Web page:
Why spring is blooming marvelous (and climate change makes it earlier)

With buds bursting early, only for a mild winter to turn Arctic and wipe them out, we are witnessing how warm weather can trigger flowering, even out of season, and how important it is for plants to blossom at the right time of year.

BBSRC-funded scientists have unpicked why temperature has such a powerful affect on how plants flower. In research to be published in the journal Nature, scientists from the John Innes Centre on the Norwich Research Park have identified the switch that accelerates in response to temperature.

With warm air, a control gene, called PIF4, activates the flowering pathway, but at lower temperatures the gene is unable to act.

"What is striking is that temperature alone is able to exert such specific and on the activity of PIF4," said Dr Phil Wigge, the lead scientist in the study.

Previously, it has been shown that PIF4 is vital for controlling other aspects of plant responses to warmth, for example growth, but this is the first time that the gene has been shown to be necessary for the activation of flowering by temperature.

Flowering is activated by a special molecule, called Florigen. Florigen is activated by many signals, including the longer days of spring. Some plants rely more on temperature, others more on daylength to control key stages in their such as leaf emergence and flowering. This is reflected in the old saying "Ash before Oak, you're in for a soak; Oak before Ash, you're in for a splash."

While the that activates florigen in response to daylength has been known for many years, how temperature activates Florigen has been a mystery until now.

At lower temperatures, plants do still flower eventually but via other pathways. Any acceleration triggered by PIF4 is lost as it does not bind to and switch on the Florigen gene. As temperatures increase, PIF4 is able to bind the Florigen gene and trigger flowering.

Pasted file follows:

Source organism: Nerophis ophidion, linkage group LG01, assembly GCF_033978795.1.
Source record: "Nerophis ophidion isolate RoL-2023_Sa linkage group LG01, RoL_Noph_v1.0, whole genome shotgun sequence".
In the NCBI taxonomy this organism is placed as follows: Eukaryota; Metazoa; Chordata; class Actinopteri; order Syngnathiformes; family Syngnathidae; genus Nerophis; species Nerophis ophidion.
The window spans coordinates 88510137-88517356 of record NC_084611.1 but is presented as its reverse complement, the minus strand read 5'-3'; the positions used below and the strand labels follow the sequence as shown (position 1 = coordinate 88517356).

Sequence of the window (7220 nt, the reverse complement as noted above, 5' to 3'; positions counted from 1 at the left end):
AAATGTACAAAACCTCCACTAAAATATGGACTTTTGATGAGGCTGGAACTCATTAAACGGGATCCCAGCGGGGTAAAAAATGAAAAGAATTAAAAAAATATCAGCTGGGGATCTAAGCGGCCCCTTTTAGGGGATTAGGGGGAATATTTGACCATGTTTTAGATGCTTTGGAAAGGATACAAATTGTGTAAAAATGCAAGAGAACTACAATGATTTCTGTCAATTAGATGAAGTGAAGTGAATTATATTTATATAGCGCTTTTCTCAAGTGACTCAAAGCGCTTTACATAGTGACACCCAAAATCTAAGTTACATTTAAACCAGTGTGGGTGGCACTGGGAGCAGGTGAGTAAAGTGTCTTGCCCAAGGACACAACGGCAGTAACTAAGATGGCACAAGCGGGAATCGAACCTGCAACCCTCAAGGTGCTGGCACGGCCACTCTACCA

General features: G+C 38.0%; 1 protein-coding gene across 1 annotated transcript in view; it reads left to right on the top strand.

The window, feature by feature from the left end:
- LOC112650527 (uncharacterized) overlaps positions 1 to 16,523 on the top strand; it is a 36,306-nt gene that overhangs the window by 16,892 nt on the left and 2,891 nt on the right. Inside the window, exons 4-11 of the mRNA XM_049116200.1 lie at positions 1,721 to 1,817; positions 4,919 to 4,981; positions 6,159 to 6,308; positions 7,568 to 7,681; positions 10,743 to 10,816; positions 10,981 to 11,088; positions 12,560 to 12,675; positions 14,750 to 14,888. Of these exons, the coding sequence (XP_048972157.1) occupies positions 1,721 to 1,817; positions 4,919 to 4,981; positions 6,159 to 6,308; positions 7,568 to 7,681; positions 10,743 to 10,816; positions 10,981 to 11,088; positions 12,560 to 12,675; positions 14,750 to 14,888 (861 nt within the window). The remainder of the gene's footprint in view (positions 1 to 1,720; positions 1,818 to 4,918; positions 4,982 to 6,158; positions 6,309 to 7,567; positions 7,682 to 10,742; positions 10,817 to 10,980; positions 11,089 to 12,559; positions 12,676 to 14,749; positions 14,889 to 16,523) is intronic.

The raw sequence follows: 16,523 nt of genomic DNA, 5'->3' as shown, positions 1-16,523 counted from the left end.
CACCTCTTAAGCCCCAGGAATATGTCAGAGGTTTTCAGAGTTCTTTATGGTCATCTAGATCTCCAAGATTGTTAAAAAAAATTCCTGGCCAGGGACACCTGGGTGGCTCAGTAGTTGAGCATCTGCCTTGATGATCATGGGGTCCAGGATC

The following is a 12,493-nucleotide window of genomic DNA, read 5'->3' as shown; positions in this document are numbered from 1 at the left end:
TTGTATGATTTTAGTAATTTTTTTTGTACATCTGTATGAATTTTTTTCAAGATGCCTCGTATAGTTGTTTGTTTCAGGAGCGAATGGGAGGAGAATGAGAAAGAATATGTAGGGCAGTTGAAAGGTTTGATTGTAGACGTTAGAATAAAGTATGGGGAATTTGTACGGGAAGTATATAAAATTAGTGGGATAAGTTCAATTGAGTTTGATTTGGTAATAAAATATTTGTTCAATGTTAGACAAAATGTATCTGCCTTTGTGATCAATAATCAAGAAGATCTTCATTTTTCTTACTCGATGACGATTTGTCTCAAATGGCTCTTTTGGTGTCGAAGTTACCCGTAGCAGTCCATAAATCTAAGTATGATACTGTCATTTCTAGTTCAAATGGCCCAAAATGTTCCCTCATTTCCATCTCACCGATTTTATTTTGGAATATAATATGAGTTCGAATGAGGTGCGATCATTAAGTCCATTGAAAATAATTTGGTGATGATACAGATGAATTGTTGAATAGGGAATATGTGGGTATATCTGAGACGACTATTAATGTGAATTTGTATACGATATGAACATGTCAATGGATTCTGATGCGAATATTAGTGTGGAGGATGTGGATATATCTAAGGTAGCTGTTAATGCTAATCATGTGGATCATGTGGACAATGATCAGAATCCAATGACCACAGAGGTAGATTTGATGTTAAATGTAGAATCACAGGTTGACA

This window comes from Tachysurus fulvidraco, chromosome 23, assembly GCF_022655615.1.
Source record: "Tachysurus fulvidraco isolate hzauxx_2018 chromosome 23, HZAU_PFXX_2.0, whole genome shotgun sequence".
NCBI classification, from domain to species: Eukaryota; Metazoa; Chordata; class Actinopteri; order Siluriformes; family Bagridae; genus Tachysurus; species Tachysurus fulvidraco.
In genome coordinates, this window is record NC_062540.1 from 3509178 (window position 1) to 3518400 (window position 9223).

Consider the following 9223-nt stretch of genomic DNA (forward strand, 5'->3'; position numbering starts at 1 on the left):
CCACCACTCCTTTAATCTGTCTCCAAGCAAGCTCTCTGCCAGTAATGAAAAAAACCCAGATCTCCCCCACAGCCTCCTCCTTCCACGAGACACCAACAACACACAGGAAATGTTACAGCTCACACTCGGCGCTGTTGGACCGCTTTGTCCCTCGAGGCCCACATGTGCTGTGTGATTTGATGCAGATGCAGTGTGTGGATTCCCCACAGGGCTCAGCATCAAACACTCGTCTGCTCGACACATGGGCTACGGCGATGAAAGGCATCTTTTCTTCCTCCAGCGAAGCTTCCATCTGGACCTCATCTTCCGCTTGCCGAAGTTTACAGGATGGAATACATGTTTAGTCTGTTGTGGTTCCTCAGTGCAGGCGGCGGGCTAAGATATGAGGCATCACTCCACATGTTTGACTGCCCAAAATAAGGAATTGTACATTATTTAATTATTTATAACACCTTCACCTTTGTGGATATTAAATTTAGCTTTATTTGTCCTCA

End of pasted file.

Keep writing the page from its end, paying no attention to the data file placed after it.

"Our findings explain at the molecular level what we observe in our gardens as the warmer temperatures of spring arrive," said Wigge.

"It also explains why plants are flowering earlier as a result of ."

Wigge and colleagues hope their research will eventually allow temperature-resilient crops to be developed. Crops plants often respond very strongly to warmer temperatures, reducing yields. By understanding at the molecular levels how sense temperature, the team hopes to breed crops which are more resilient to climate change.

"Knowing the key players in the temperature response pathways will be a valuable tool for safeguarding food security in an era of climate change," said Wigge.

With all seven of the warmest years on record in the UK having occurred in the past decade, the race is on to help crops cope with the effects of higher temperatures caused by climate change.


Explore further

Scientists discover how crops use the length of the day to decide when to flower

More information: Transcription factor PIF4 controls the thermosensory activation of flowering, Nature, doi:10.1038/nature10928
Journal information: Nature

Provided by Norwich BioScience Institutes
Citation: Why spring is blooming marvelous (and climate change makes it earlier) (2012, March 21) retrieved 21 August 2019 from https://phys.org/news/2012-03-blooming-marvelous-climate-earlier.html
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jet
Mar 21, 2012
I doubt .01C has changed plant behavior much. (HadCRUT4 2010 - 1998)

Mar 21, 2012
"how important it is for plants to blossom at the right time of year."
Adapt or die.

""It also explains why plants are flowering earlier "
Everywhere in the world or in just the author's backyard?

It used to be warm enough to grow grapes in UK.
"It is generally agreed that the Romans introduced the vine to Britain. It has also been inferred that the climate in Britain at that time was warmer. "
"Many sources point out that the climate improved for a period of 300 years starting from about the time of the Norman invasion and citing this as a reason why so many vineyards were planted. "
http://www.englis...tory.htm

Mar 22, 2012
The agriculture journals have well documented the early flowering of many plants and crops across the US. The agricultural college nearby has been working on drought and heat resistant crops for at least 10 years now. Easy to say adapt or die, but when the prices go up everyone has to pay more.

Vineyards were planted by the Normans because.... they're Normans. The French would plant vines wherever they went. Its a cultural thing. Poor wine is better than no wine, and safer than the water in the days of poor sanitation.

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